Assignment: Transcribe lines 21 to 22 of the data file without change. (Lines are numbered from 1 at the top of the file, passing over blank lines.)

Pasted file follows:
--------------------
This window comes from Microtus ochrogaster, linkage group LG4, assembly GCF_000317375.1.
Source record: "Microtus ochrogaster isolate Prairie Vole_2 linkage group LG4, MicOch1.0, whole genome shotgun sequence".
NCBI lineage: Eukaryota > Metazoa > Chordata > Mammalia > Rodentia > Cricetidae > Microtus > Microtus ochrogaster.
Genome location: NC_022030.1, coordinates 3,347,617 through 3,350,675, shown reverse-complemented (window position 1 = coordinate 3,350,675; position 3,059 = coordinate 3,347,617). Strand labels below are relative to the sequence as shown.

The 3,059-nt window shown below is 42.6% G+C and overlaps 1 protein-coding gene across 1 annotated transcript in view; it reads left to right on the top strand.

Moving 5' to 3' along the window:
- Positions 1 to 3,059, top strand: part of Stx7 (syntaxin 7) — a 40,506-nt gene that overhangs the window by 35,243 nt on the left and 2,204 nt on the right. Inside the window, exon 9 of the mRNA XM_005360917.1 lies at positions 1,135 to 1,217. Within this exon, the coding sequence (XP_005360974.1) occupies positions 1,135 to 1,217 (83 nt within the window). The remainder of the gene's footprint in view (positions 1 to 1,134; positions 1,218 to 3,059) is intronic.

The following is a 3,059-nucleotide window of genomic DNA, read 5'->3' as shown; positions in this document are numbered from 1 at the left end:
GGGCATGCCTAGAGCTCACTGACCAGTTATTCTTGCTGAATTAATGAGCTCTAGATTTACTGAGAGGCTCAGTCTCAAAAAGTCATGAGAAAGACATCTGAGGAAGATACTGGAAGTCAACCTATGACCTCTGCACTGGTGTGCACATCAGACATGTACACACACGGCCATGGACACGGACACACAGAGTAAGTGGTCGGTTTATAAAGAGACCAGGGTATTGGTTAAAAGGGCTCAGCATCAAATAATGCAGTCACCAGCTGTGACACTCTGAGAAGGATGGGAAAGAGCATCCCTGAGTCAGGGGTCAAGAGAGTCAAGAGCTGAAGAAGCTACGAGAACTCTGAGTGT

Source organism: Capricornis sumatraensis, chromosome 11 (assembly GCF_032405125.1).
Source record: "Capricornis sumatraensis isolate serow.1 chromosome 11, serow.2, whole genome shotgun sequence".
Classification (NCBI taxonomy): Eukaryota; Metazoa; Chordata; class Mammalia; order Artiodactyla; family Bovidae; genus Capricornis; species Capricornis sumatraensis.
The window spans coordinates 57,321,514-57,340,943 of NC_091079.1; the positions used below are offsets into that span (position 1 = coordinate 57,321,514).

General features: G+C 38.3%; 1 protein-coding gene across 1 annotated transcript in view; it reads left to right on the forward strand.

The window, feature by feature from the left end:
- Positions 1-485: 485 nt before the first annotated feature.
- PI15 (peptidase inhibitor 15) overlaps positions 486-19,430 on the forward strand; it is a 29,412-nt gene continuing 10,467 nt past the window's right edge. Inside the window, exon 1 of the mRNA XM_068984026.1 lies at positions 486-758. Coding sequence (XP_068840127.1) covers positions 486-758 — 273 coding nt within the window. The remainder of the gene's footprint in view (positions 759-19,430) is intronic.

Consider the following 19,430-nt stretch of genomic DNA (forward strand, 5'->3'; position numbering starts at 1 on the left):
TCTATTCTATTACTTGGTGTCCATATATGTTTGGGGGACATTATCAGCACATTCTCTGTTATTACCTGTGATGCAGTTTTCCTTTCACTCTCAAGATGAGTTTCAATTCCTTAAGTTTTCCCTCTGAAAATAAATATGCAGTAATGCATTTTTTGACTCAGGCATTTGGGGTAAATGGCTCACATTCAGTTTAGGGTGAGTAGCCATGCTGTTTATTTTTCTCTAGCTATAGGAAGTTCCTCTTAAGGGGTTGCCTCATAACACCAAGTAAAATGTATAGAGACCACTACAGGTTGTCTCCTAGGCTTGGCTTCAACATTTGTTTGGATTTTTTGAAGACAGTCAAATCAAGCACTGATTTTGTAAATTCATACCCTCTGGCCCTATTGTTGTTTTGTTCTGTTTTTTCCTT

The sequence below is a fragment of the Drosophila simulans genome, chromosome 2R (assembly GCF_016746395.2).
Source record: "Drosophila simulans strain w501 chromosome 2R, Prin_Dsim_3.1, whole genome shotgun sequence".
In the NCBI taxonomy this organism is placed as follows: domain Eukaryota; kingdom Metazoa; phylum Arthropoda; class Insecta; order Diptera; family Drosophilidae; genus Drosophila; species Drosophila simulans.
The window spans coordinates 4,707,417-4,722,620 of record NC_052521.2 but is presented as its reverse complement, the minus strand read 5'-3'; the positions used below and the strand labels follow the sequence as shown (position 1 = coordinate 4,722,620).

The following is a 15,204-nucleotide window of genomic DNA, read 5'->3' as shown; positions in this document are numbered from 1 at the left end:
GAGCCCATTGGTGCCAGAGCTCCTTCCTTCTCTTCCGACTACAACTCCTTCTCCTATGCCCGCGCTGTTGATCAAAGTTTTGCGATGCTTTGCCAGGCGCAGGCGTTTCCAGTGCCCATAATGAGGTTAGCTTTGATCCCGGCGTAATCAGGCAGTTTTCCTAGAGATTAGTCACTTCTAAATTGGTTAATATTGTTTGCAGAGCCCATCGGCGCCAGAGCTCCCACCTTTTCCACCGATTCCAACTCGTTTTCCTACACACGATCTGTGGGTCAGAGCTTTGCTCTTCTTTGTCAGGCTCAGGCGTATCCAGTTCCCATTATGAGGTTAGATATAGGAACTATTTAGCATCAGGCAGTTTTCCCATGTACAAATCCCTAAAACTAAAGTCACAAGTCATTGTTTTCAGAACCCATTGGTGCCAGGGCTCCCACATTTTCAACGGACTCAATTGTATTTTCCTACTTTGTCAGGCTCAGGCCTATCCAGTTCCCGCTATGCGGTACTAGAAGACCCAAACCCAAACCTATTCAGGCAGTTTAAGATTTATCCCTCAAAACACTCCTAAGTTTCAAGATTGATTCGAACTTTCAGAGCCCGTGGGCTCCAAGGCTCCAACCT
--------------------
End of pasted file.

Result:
Source record: "Drosophila simulans strain w501 chromosome 2R, Prin_Dsim_3.1, whole genome shotgun sequence".
In the NCBI taxonomy this organism is placed as follows: domain Eukaryota; kingdom Metazoa; phylum Arthropoda; class Insecta; order Diptera; family Drosophilidae; genus Drosophila; species Drosophila simulans.